The firm started in France and has now expanded with its ‘unique flash sales concept’ to have over 44million members worldwide with offices in France, UK, Italy, Spain, Germany, Switzerland, Belgium and the Netherlands.

Despite describing itself as a luxury travel agent, your experience has left you wondering whether it really is.

Being stranded abroad at an airport in the evening is not the ideal start to any holiday – especially one taken in the midst of a pandemic.

Having paid hundreds of pounds to be taken to your hotel, and a total of £2,781 for the holiday, you were frustrated to learn that there was no transfer waiting for you after you got off your flight.

You said you could not reach Voyage Prive via the ’emergency contact number’ that was emailed to you only days before, as it was switched off.

Instead you had to pay for a taxi to the hotel yourself and reported this the next day via email to Voyage Prive, also asking about your return transfer.

You eventually received an email response saying it would investigate. 

However, no return transfer ever came to pick you up at the end of your holiday and you, again, had to pay for a taxi to travel to the airport.

Voyage Prive say it specialises in luxury holidays on its members only website (Pictured: Crete)

Voyage Prive say it specialises in luxury holidays on its members only website (Pictured: Crete)

Voyage Prive say it specialises in luxury holidays on its members only website (Pictured: Crete)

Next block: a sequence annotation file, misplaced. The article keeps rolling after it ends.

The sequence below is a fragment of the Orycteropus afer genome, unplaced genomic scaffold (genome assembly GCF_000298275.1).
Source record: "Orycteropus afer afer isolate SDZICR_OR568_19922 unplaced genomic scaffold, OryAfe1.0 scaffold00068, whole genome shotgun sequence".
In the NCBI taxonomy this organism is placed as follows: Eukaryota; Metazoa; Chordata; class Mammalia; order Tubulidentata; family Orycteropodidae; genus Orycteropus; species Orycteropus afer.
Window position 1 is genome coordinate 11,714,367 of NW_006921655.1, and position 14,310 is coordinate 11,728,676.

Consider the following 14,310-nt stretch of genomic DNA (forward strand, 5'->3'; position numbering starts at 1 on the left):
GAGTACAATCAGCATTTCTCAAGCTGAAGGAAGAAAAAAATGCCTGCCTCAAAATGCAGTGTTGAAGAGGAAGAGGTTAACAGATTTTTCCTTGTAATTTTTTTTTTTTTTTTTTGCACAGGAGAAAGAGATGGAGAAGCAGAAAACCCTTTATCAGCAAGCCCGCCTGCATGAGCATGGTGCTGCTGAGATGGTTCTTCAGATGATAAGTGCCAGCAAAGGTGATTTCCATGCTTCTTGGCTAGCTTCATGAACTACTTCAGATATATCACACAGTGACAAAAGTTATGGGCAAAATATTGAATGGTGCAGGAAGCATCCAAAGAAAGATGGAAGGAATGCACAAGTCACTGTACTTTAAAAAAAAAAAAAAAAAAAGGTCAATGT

After contacting Voyage Prive again when you got home, the firm said it cannot advise until it receives a response from their supplier as to what has gone wrong.

That was two months ago and you still haven’t received an update. You have now reported the incident to ABTA which states Voyage Prive have a further 56 days to respond.

To add insult to injury, you received an email from the agent marked ‘do not send to client’ that was clearly sent to you in error.

Inside it detailed the nature of your complaint, explaining the customer service agent had already claimed you are not entitled to a refund of any sort as the transfer operator had said it was not going to return any money.

The operator claims that the transfer car was actually there and you just didn’t see it, which you say is impossible as you were at the desk in the airport asking where the transport was.

We attempted to contact Voyage Prive, but there is a distinct lack of contact details.

There is no phone number or email address easily found on their website and instead, the travel agent directs people to a FAQ section.

Customers have said they have been unable to contact Voyage Prive on the phone or by email

Customers have said they have been unable to contact Voyage Prive on the phone or by email

Customers have said they have been unable to contact Voyage Prive on the phone or by email